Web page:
Still, methane can frequently leak along the natural gas supply chain. So in some cases, the net climate effect of burning natural gas may be no better than coal.

The U.N. Intergovernmental Panel on Climate Change has warned that continuing to use the fossil fuel infrastructure already in place would cause global warming to exceed 1. 5 degrees Celsius (2. 7 Fahrenheit). At that level, heat would be expected to worsen the flash floods, extreme heat, intense hurricanes and longer-burning wildfires that have resulted from climate change and have cost lives.

“It’s a bit disheartening that Europe, once the center of energy, action, and bold emission targets, is now home to such a drastic reduction in fossil fuel infrastructure, said Kim Cobb at Brown University. Three new terminals for Europe-bound LNG are being built in the United States. Eleven additional terminals and four expansions are in the planning stages. Ira Joseph is a veteran energy analyst who said that some export terminals which had been difficult to finance are seeing increased interest and investment.

” “What have you seen in the past two months? They’re signing up purchases and sales agreements right and left,” Joseph stated.

Rio Grande LNG, an export terminal proposed by Next Decade in Brownsville, Texas, for example, appeared to stall last year in the face of environmental protests. Engie from France and other Asian clients signed contracts this spring to purchase LNG from the terminal. Next Decade now believes it will be able to get all of the funding it requires.

Europe’s gas scarcity has escalated global LNG prices, leading buyers in China and elsewhere to sign long-term contracts with suppliers in the United States. American LNG exports will likely grow by 10 million tons over the next year, said Bromander, the Rystad analyst.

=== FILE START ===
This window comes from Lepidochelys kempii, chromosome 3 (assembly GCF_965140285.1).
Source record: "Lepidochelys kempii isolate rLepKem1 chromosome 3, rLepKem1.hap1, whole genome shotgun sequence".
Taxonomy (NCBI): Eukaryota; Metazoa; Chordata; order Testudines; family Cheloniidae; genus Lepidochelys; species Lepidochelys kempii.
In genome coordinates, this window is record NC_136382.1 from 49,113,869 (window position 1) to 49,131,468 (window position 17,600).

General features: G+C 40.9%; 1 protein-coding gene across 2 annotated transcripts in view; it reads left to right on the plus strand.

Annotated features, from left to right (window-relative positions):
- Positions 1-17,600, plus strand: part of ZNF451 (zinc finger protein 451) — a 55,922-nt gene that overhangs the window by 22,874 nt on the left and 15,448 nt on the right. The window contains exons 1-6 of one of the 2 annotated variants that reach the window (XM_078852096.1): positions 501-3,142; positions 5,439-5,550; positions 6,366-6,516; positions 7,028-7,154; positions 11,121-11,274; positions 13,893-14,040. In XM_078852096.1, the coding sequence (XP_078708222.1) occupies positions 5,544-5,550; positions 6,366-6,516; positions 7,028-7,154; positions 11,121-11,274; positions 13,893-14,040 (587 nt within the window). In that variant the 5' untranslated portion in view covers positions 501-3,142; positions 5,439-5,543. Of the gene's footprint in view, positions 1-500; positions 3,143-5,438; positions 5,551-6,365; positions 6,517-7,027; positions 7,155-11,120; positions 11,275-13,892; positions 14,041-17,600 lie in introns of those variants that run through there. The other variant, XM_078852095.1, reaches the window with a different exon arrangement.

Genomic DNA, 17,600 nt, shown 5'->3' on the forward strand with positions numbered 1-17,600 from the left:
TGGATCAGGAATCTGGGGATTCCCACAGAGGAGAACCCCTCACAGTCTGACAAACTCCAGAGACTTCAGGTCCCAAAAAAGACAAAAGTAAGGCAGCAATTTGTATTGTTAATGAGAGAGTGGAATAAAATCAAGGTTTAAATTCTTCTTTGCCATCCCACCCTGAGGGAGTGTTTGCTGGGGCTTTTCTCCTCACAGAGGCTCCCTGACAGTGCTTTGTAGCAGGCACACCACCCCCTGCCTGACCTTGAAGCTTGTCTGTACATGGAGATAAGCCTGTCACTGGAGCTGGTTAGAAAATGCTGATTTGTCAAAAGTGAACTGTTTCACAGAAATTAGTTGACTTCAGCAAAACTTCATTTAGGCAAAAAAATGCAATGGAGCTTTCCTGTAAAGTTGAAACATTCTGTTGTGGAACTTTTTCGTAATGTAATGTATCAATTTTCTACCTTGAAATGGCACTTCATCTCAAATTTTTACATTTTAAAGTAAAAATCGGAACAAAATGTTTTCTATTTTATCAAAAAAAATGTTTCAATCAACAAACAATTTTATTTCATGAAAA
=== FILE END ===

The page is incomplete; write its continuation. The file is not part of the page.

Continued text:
The floating LNG ships were designed to provide a temporary solution for keeping gas flowing while more sustainable energy options like solar and wind are developed. However, critics claim that it is unlikely that any ship designed to last for decades will stop operations in the short-term.

Floating terminals can be used around the globe once they are constructed. The floating terminals can be used anywhere in the world, even if European countries no longer require them.

And in some cases, particularly in Germany, some of the proposed floating terminals appear to be paving the way for on-shore terminals that would be built to last 30 or 40 years — well past the point that nations should be burning fossil fuels, environmental groups say.

” Will they say “Oh, let’s take it to scrap yard ?,'” Sterman?” After the war has been resolved, and as everyone hopes, peace has been restored? “They’re not going to do that.”


AP Writer Frank Jordans in Berlin contributed to this report.